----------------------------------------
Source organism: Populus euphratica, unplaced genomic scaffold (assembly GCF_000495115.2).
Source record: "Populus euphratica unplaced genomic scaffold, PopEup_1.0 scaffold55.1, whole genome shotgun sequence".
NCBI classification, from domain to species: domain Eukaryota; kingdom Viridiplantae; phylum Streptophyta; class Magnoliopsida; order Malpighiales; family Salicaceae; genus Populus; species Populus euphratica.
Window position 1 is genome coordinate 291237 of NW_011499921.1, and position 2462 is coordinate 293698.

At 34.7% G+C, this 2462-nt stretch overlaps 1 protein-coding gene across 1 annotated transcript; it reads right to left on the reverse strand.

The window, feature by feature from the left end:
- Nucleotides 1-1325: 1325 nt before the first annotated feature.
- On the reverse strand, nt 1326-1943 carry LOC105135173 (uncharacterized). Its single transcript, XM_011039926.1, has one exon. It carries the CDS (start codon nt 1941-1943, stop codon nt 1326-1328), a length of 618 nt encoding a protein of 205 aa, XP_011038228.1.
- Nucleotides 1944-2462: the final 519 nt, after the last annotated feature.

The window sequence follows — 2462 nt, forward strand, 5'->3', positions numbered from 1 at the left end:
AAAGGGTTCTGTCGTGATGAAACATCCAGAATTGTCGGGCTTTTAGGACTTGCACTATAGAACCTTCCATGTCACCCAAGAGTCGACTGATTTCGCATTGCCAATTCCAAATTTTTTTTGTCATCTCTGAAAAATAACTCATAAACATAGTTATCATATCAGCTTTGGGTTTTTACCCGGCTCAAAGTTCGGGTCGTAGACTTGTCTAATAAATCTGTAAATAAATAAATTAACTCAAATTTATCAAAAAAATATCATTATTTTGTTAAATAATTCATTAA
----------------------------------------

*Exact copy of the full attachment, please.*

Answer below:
Source organism: Populus euphratica, unplaced genomic scaffold (assembly GCF_000495115.2).
Source record: "Populus euphratica unplaced genomic scaffold, PopEup_1.0 scaffold55.1, whole genome shotgun sequence".
NCBI classification, from domain to species: domain Eukaryota; kingdom Viridiplantae; phylum Streptophyta; class Magnoliopsida; order Malpighiales; family Salicaceae; genus Populus; species Populus euphratica.
Window position 1 is genome coordinate 291237 of NW_011499921.1, and position 2462 is coordinate 293698.

At 34.7% G+C, this 2462-nt stretch overlaps 1 protein-coding gene across 1 annotated transcript; it reads right to left on the reverse strand.

The window, feature by feature from the left end:
- Nucleotides 1-1325: 1325 nt before the first annotated feature.
- On the reverse strand, nt 1326-1943 carry LOC105135173 (uncharacterized). Its single transcript, XM_011039926.1, has one exon. It carries the CDS (start codon nt 1941-1943, stop codon nt 1326-1328), a length of 618 nt encoding a protein of 205 aa, XP_011038228.1.
- Nucleotides 1944-2462: the final 519 nt, after the last annotated feature.

The window sequence follows — 2462 nt, forward strand, 5'->3', positions numbered from 1 at the left end:
AAAGGGTTCTGTCGTGATGAAACATCCAGAATTGTCGGGCTTTTAGGACTTGCACTATAGAACCTTCCATGTCACCCAAGAGTCGACTGATTTCGCATTGCCAATTCCAAATTTTTTTTGTCATCTCTGAAAAATAACTCATAAACATAGTTATCATATCAGCTTTGGGTTTTTACCCGGCTCAAAGTTCGGGTCGTAGACTTGTCTAATAAATCTGTAAATAAATAAATTAACTCAAATTTATCAAAAAAATATCATTATTTTGTTAAATAATTCATTAA